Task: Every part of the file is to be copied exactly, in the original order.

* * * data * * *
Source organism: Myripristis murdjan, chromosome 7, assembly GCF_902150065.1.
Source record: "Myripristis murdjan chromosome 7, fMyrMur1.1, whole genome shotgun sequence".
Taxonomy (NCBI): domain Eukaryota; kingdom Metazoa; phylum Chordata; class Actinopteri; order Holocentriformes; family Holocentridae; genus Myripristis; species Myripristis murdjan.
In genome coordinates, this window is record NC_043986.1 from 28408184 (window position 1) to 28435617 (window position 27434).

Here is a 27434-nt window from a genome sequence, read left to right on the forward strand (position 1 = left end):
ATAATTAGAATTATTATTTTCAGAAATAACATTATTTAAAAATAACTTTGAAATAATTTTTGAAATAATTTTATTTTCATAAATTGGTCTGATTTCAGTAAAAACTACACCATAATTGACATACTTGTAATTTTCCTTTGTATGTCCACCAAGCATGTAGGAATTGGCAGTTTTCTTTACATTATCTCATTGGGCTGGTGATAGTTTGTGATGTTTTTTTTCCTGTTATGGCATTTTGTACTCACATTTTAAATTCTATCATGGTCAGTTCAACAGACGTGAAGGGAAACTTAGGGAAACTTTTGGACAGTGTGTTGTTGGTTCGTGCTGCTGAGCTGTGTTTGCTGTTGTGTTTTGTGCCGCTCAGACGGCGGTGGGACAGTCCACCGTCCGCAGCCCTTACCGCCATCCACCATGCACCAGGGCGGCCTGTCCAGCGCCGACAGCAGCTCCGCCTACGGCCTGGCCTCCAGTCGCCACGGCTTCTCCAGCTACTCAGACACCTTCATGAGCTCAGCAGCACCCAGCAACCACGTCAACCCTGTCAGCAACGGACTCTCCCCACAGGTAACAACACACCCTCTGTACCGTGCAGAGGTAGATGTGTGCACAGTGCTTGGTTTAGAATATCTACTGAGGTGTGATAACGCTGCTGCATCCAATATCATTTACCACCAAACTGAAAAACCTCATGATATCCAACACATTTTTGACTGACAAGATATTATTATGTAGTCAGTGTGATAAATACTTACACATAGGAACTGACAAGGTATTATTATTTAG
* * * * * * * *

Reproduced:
Source organism: Myripristis murdjan, chromosome 7, assembly GCF_902150065.1.
Source record: "Myripristis murdjan chromosome 7, fMyrMur1.1, whole genome shotgun sequence".
Taxonomy (NCBI): domain Eukaryota; kingdom Metazoa; phylum Chordata; class Actinopteri; order Holocentriformes; family Holocentridae; genus Myripristis; species Myripristis murdjan.
In genome coordinates, this window is record NC_043986.1 from 28408184 (window position 1) to 28435617 (window position 27434).

Here is a 27434-nt window from a genome sequence, read left to right on the forward strand (position 1 = left end):
ATAATTAGAATTATTATTTTCAGAAATAACATTATTTAAAAATAACTTTGAAATAATTTTTGAAATAATTTTATTTTCATAAATTGGTCTGATTTCAGTAAAAACTACACCATAATTGACATACTTGTAATTTTCCTTTGTATGTCCACCAAGCATGTAGGAATTGGCAGTTTTCTTTACATTATCTCATTGGGCTGGTGATAGTTTGTGATGTTTTTTTTCCTGTTATGGCATTTTGTACTCACATTTTAAATTCTATCATGGTCAGTTCAACAGACGTGAAGGGAAACTTAGGGAAACTTTTGGACAGTGTGTTGTTGGTTCGTGCTGCTGAGCTGTGTTTGCTGTTGTGTTTTGTGCCGCTCAGACGGCGGTGGGACAGTCCACCGTCCGCAGCCCTTACCGCCATCCACCATGCACCAGGGCGGCCTGTCCAGCGCCGACAGCAGCTCCGCCTACGGCCTGGCCTCCAGTCGCCACGGCTTCTCCAGCTACTCAGACACCTTCATGAGCTCAGCAGCACCCAGCAACCACGTCAACCCTGTCAGCAACGGACTCTCCCCACAGGTAACAACACACCCTCTGTACCGTGCAGAGGTAGATGTGTGCACAGTGCTTGGTTTAGAATATCTACTGAGGTGTGATAACGCTGCTGCATCCAATATCATTTACCACCAAACTGAAAAACCTCATGATATCCAACACATTTTTGACTGACAAGATATTATTATGTAGTCAGTGTGATAAATACTTACACATAGGAACTGACAAGGTATTATTATTTAG